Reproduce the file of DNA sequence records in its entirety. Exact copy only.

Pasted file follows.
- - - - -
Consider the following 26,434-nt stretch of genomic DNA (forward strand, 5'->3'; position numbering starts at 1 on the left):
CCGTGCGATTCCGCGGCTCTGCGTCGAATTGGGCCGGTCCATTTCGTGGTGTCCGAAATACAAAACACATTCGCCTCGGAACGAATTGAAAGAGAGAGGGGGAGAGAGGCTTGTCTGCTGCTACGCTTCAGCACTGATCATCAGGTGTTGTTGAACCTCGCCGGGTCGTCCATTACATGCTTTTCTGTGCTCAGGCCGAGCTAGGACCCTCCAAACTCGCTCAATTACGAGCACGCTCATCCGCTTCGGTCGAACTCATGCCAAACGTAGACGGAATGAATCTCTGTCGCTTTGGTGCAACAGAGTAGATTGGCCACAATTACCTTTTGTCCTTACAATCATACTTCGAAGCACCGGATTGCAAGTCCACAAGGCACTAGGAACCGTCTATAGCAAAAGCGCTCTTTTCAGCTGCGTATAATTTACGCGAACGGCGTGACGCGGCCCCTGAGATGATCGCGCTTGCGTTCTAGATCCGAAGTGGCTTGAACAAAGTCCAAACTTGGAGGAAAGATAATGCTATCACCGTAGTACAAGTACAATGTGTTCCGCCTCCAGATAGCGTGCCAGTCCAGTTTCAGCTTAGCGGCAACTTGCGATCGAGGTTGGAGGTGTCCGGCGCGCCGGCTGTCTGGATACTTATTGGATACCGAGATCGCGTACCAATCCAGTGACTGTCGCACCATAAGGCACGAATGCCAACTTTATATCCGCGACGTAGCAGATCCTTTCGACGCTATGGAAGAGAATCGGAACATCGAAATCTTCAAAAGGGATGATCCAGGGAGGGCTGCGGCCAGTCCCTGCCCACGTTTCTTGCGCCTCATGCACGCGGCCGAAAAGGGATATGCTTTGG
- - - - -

Consider the following 26,434-nt stretch of genomic DNA (forward strand, 5'->3'; position numbering starts at 1 on the left):
CCGTGCGATTCCGCGGCTCTGCGTCGAATTGGGCCGGTCCATTTCGTGGTGTCCGAAATACAAAACACATTCGCCTCGGAACGAATTGAAAGAGAGAGGGGGAGAGAGGCTTGTCTGCTGCTACGCTTCAGCACTGATCATCAGGTGTTGTTGAACCTCGCCGGGTCGTCCATTACATGCTTTTCTGTGCTCAGGCCGAGCTAGGACCCTCCAAACTCGCTCAATTACGAGCACGCTCATCCGCTTCGGTCGAACTCATGCCAAACGTAGACGGAATGAATCTCTGTCGCTTTGGTGCAACAGAGTAGATTGGCCACAATTACCTTTTGTCCTTACAATCATACTTCGAAGCACCGGATTGCAAGTCCACAAGGCACTAGGAACCGTCTATAGCAAAAGCGCTCTTTTCAGCTGCGTATAATTTACGCGAACGGCGTGACGCGGCCCCTGAGATGATCGCGCTTGCGTTCTAGATCCGAAGTGGCTTGAACAAAGTCCAAACTTGGAGGAAAGATAATGCTATCACCGTAGTACAAGTACAATGTGTTCCGCCTCCAGATAGCGTGCCAGTCCAGTTTCAGCTTAGCGGCAACTTGCGATCGAGGTTGGAGGTGTCCGGCGCGCCGGCTGTCTGGATACTTATTGGATACCGAGATCGCGTACCAATCCAGTGACTGTCGCACCATAAGGCACGAATGCCAACTTTATATCCGCGACGTAGCAGATCCTTTCGACGCTATGGAAGAGAATCGGAACATCGAAATCTTCAAAAGGGATGATCCAGGGAGGGCTGCGGCCAGTCCCTGCCCACGTTTCTTGCGCCTCATGCACGCGGCCGAAAAGGGATATGCTTTGG